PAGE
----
LONDON – Pub closures in England and Wales jumped 47% in the first quarter of 2023 compared to the previous year as a result of inflation, according to a study published yesterday.
The reason for the closure is an increase in electricity bills, while customers pay much more for pints of beer, drinks and food, according to a study by real estate advisory firm Altus Group, based on government data.
The British CEO last year ended large financial aid after the coronavirus, which hit companies hard, and recently cut subsidies to pay energy bills.
All this makes pubs “more attractive as an alternative investment”, that is, to convert them into houses or apartments, says Alex Probyn, head of property tax at Altus Group.
A total of 153 pubs closed in the first quarter, up from 104 in the first three months of 2022, according to Altos.
UK annual inflation remains stuck in double digits and in February it accelerated to 10.4%.
Meanwhile, rising prices have prompted English consumers to go to the supermarket at least five times a week in search of offers to combat the increase in the cost of living. Added to this, a few days ago, the producers of the UK’s largest agricultural regions warned that shortages of some horticultural products such as tomatoes and peppers could extend into May due to labor shortages, rising energy costs, inflation and the supply chain from climate change. This led some of the country’s largest supermarket chains to place restrictions on products such as cucumbers, lettuce, peppers, tomatoes, berries, bags of salad, and eggs.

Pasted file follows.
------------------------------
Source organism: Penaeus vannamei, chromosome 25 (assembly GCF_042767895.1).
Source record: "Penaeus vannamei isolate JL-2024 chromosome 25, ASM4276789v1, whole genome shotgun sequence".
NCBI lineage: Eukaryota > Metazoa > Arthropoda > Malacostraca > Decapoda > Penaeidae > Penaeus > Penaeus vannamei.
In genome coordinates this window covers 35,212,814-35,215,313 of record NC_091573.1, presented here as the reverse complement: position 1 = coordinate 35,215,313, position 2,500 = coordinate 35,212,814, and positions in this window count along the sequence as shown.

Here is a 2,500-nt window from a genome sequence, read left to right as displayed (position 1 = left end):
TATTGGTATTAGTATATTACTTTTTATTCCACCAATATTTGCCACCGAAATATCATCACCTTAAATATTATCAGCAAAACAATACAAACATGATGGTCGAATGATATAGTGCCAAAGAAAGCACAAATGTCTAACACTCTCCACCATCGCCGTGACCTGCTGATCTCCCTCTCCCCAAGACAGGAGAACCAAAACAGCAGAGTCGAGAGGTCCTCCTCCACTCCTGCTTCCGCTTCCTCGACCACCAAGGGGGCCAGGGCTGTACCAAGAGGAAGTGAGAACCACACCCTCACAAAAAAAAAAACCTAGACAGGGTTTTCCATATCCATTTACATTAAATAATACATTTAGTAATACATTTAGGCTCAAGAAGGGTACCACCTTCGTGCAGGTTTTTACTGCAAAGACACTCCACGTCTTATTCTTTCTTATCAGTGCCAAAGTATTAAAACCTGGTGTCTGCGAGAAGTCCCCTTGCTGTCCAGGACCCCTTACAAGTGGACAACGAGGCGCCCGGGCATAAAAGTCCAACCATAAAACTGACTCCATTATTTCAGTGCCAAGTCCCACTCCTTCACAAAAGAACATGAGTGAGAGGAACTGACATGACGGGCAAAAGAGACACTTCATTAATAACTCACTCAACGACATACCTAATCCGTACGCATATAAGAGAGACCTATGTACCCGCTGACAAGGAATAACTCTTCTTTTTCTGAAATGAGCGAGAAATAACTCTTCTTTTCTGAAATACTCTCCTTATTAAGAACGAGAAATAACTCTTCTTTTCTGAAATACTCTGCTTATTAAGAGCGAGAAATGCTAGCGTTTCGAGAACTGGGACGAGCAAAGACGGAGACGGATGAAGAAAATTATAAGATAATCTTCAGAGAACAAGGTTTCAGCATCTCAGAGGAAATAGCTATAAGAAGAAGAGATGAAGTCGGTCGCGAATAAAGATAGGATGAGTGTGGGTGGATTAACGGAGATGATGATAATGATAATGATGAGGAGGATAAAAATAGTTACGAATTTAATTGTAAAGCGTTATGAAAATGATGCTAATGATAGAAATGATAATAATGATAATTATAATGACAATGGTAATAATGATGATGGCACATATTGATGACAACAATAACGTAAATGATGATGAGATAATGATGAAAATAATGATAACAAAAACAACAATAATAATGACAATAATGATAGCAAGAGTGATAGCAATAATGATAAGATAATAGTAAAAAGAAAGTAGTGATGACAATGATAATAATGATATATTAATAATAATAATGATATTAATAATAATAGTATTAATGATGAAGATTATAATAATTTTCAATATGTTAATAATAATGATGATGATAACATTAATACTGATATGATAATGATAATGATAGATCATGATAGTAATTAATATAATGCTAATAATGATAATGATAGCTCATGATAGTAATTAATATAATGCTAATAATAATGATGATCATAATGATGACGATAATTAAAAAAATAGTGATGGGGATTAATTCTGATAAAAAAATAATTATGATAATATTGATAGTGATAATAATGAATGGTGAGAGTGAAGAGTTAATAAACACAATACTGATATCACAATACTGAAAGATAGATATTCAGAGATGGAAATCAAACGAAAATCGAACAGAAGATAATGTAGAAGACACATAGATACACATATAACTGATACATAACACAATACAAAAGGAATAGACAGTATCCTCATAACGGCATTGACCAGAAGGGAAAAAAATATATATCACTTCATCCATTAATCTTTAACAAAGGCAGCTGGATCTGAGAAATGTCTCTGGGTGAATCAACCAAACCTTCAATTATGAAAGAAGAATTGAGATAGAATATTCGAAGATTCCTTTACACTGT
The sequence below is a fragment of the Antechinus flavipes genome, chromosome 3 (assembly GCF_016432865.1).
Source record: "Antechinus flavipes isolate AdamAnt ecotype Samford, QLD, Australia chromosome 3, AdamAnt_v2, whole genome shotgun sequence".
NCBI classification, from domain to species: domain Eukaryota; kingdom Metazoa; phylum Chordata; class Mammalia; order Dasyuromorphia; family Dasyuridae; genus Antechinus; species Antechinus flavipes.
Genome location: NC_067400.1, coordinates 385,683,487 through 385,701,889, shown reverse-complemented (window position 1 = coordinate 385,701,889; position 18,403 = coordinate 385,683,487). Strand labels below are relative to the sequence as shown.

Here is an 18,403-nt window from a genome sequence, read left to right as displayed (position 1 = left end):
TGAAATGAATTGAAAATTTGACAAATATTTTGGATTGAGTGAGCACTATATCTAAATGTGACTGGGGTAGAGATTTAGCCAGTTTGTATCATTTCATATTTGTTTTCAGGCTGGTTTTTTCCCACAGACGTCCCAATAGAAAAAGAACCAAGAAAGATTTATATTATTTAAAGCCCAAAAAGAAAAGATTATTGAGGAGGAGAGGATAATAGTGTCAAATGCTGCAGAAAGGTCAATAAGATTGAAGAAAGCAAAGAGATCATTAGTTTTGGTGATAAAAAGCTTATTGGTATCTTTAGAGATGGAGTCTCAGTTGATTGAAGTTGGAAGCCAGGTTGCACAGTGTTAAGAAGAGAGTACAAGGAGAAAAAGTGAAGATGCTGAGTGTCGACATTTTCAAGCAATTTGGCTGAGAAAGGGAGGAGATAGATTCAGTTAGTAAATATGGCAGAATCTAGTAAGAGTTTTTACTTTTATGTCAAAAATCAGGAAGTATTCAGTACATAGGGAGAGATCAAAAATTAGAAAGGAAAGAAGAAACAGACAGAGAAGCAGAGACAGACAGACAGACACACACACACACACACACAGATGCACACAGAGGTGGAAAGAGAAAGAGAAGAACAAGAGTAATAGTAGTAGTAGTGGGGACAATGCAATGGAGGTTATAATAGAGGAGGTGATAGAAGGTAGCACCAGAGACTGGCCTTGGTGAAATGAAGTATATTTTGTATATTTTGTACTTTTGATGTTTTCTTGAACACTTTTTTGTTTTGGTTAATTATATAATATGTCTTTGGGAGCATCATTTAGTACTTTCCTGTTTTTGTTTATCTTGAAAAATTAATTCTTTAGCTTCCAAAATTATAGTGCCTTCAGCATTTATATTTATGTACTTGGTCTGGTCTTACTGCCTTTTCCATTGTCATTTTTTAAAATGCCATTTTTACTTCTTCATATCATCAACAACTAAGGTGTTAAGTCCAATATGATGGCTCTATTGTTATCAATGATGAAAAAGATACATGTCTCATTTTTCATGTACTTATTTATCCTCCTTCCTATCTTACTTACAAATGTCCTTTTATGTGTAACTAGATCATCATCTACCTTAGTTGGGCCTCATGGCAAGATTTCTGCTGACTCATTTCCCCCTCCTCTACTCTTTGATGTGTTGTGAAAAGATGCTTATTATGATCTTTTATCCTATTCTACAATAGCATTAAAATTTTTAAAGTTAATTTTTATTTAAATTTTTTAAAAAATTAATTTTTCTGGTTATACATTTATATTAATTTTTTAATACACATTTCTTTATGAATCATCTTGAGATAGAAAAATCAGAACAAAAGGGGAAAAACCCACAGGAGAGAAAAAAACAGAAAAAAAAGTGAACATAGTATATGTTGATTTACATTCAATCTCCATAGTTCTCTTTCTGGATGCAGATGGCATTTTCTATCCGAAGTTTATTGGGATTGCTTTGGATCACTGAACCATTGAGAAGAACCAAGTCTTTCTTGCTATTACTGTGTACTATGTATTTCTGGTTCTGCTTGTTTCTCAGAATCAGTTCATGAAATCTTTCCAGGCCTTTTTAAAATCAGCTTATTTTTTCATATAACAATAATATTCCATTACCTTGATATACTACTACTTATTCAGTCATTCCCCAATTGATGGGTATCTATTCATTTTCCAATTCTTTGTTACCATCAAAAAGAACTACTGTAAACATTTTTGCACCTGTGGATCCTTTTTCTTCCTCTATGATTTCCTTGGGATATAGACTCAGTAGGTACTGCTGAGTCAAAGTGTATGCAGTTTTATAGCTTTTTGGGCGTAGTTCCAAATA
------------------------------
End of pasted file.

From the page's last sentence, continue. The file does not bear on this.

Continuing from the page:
According to a recent study conducted by the consulting firm Kantar and published by the British media, food prices increased by 17.5% compared to the previous year in March. Eggs, milk and cheese are the most popular.
Kantar’s head of consumer and retail information, Fraser McKevitt, highlighted that the frequency of consumers’ visits to supermarkets is the highest since the start of the pandemic, excluding Christmas. In addition, he noted that supermarkets are struggling to attract customers. The average consumer visits three or more of the retailer’s top 10 retailers in any given month in search of the best value, according to a Kantar study.
Food prices rose last year due to higher production costs due to higher energy prices and disruptions in supply chains.
According to the Office for National Statistics (ONS), food prices rose in February at their fastest rate in 45 years, driven in part by shortages of fruits and vegetables.
France Press agency